Author Topic: Question, about how two doughs mixed together became okay?  (Read 783 times)

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Offline norma427

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Question, about how two doughs mixed together became okay?
« on: September 07, 2011, 11:02:14 PM »
Tom,

I wanted to ask you a question about some dough balls I had leftover.  The dough balls were regular Lehmann dough balls and Preferment Lehmann dough balls, that were submerged in ice water and really didnít look well, but I had put them into my deli case for a day and then commingled them, by kneading them together.  I just wanted to see what would happen.  The dough mass of the commingled doughs became very tight, but I did cut and ball the tight dough, cold fermented them for about a day, and then used all of them but one.  They seemed to work out well.  Do you have any explanations for how the dough balls became okay?

This is where I posted about the dough being commingled at Reply 922 http://www.pizzamaking.com/forum/index.php/topic,9908.msg152121.html#msg152121
And  Reply 925 http://www.pizzamaking.com/forum/index.php/topic,9908.msg152240.html#msg152240

I hadnít read your post on PMQTT before I commingled the dough balls.  Peter hunted down your post in his Reply at 934 http://www.pizzamaking.com/forum/index.php/topic,9908.msg152274.html#msg152274

I am just curious what you would say.

Norma
« Last Edit: September 07, 2011, 11:04:20 PM by norma427 »
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Offline norma427

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Re: Question, about how two doughs mixed together became okay?
« Reply #1 on: September 16, 2011, 08:00:15 AM »
Tom,

I don't know if you saw this post are not, or if you think Peter's explanation of why the doughs worked that were commingled was spot on, but still would be interested in hearing your opinion.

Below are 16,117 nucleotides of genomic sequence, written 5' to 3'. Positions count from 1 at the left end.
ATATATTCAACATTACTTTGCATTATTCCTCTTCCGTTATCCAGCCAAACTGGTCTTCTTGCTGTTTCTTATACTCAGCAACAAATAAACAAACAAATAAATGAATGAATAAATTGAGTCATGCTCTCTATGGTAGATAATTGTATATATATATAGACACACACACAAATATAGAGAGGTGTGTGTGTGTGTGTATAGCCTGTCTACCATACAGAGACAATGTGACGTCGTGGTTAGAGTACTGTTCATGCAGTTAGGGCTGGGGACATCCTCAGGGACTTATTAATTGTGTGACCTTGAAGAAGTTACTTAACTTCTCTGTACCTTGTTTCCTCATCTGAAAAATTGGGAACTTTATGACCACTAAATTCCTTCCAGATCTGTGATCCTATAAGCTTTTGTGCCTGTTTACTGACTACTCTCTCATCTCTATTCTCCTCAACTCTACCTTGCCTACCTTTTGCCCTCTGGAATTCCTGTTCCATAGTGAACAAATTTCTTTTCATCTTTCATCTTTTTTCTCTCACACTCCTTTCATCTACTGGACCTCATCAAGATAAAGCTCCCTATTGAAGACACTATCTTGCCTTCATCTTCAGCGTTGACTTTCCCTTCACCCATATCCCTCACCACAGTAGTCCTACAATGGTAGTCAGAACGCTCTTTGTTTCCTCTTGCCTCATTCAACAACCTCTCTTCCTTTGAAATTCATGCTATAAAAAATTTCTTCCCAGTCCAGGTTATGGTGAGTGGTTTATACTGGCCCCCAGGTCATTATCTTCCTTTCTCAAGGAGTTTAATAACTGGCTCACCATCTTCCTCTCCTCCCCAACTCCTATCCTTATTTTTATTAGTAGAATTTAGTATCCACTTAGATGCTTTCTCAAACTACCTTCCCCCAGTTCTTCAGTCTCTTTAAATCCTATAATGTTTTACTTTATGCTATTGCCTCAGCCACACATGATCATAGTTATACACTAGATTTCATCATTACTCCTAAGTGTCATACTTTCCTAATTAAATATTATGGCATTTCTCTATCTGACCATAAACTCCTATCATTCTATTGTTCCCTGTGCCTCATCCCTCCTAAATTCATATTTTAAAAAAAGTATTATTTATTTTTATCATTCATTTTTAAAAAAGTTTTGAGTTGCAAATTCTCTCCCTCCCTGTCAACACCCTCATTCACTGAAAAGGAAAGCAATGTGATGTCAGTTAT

Thanks!

Norma
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Offline The Dough Doctor

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Re: Question, about how two doughs mixed together became okay?
« Reply #2 on: September 16, 2011, 09:39:22 AM »
Norma;
When you first mixed the two doughs together the resulting dough became what we call very "bucky", meaning tight and elastic. You can see this very same thing happening if you take a dough ball that is properly fermented and re-round it just before trying to open it into a dough skin. When you allowed the dough to continue fermenting the gluten relaxed due to exposure to the acids and enzymes of fermentation, thus allowing the dough to become soft and extensible once again. This is why we always say to never re-round the dough balls just prior to opening them into skins.
Tom Lehmann/The Dough Doctor

Offline norma427

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Re: Question, about how two doughs mixed together became okay?
« Reply #3 on: September 16, 2011, 11:13:27 AM »
Norma;
When you first mixed the two doughs together the resulting dough became what we call very "bucky", meaning tight and elastic. You can see this very same thing happening if you take a dough ball that is properly fermented and re-round it just before trying to open it into a dough skin. When you allowed the dough to continue fermenting the gluten relaxed due to exposure to the acids and enzymes of fermentation, thus allowing the dough to become soft and extensible once again. This is why we always say to never re-round the dough balls just prior to opening them into skins.
Tom Lehmann/The Dough Doctor

Tom,

Thanks so much for your explanations on why my dough balls were useable.  I have seen before when I tried to reball a dough ball to soon before opening it, or even reballed too much, the dough couldnít be opened right.

I always appreciate your help!  :)

Norma
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